The Government established the Murrumbidgee Irrigation Area in 1906, and from 1909 water was supplied from Burrinjuck Dam.
This gallery contains images from series NRS 12487, Photographs taken during cleansing operations in quarantine areas, Sydney
The photos were taken by Mr. John Degotardi, Jr., photographer from the Department of Public Works and depict the state of the houses, ‘slum’ buildings and streets at the time of the outbreak — interior and exterior of houses, stores, warehouses and wharves, and lanes and yards — and the cleansing and disinfecting operations which followed.
The photos provide a fairly clear indication of the state of the city during and immediately after the plague.
Quarantine areas were established. These stretched from Millers Point east to George Street, along Argyle, Upper Fort, and Essex Streets then south to Chippendale, covering the area between Darling Harbour and Kent Streets, west to Cowper Street, Glebe, along City Road to the area bounded by Abercrombie, Ivy, Cleveland Streets, and the railway. The area east from George Street enclosed by Riley, Liverpool, Elizabeth and Goulburn Streets, Gipps, Campbell and George Streets were also quarantined, as were certain areas in Woolloomooloo, Paddington, Redfern and Manly.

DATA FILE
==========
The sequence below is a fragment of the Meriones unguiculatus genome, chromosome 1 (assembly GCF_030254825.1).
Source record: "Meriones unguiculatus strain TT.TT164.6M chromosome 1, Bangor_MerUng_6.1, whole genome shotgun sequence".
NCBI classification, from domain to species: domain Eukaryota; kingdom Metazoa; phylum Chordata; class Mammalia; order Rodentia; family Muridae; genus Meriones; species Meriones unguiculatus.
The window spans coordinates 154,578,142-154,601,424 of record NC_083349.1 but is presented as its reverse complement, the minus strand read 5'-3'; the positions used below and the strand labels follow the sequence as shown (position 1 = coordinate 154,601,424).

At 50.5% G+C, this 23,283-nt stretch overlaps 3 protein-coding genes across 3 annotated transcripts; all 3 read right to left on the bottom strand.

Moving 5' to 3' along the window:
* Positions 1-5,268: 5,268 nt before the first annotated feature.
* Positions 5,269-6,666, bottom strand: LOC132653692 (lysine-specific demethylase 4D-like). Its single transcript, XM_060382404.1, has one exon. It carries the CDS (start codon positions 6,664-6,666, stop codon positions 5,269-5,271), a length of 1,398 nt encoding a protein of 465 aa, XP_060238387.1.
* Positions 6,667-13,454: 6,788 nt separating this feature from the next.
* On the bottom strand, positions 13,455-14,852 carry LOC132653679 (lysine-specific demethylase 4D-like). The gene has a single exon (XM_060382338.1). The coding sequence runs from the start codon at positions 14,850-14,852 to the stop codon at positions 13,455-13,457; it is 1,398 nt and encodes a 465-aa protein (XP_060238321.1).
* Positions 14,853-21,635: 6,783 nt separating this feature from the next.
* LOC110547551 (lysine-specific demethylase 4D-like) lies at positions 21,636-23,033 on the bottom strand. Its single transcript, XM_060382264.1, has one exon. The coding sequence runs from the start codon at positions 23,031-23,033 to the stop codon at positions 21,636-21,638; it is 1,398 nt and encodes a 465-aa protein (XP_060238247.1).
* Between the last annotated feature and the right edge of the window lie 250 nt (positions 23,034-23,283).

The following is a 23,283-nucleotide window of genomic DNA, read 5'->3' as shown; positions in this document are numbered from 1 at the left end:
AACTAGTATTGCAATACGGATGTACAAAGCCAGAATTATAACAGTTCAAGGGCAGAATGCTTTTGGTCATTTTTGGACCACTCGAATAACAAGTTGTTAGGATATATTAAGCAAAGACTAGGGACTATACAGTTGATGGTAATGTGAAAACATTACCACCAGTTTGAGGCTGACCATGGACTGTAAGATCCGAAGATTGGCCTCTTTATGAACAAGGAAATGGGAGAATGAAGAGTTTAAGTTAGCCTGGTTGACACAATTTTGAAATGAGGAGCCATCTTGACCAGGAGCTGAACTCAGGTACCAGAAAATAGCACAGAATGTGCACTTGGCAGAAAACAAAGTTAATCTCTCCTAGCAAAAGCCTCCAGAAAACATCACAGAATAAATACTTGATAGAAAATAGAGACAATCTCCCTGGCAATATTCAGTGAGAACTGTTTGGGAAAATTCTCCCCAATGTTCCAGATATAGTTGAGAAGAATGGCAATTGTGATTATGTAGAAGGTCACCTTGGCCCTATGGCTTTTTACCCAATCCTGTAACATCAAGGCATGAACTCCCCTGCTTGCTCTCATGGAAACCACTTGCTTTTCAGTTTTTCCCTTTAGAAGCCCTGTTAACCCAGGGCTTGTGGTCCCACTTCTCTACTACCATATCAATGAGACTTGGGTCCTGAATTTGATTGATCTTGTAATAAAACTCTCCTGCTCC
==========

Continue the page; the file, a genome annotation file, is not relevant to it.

Cleansing and disinfecting operations in the quarantine areas lasted from 24 March – 17 July and included the demolition of ‘slum’ buildings. Local residents were employed to undertake the cleansing, disinfecting, burning and demolition of the infected areas, including their own homes. Shovels, brooms, mattocks, hoses, buckets, and watering cans, were tools used to clear, clean, lime wash and disinfect. Not only buildings and dwellings were subjected to the cleansing operations but also wharves and docks were cleared of silt and sewerage.
Cleansing agents used during the cleansing operations included: solid disinfectant (chloride of lime); liquid disinfectant (carbolic water: miscible carbolic, 3/4 pint water, 1 gallon); sulphuric acid water (sulphuric acid, 1/2 pint water, 1 gallon); carbolic lime white (miscible carbolic 1/2 pint to the gallon).
Rat catchers were employed and the rats burned in a special rat incinerator. Over 44,000 rats were officially killed in the cleansing operations.
In 1901 the Sydney Harbour Trust resumed hundreds of properties in The Rocks and Millers Point. While public health was a convenient excuse for resumptions, the need for a harbour bridge may also have motivated the authorities. Green Bans in the 1970s on the redevelopment of The Rocks helped preserve this historic area which is now a major tourist attraction. The Rocks area has been under the control of the Sydney Cove Redevelopment Authority since 1970 and the Sydney Harbour Foreshore Authority since 1999.